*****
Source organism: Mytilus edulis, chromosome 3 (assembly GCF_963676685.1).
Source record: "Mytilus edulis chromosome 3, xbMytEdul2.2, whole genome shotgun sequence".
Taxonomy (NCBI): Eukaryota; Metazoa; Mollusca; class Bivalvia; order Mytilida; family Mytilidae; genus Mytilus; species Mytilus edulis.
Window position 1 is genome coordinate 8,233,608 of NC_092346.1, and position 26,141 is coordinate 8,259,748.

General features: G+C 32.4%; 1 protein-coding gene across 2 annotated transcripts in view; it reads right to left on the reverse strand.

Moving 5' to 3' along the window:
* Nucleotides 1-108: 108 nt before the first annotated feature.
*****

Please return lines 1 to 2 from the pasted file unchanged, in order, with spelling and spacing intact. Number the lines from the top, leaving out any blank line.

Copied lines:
Source organism: Mytilus edulis, chromosome 3 (assembly GCF_963676685.1).
Source record: "Mytilus edulis chromosome 3, xbMytEdul2.2, whole genome shotgun sequence".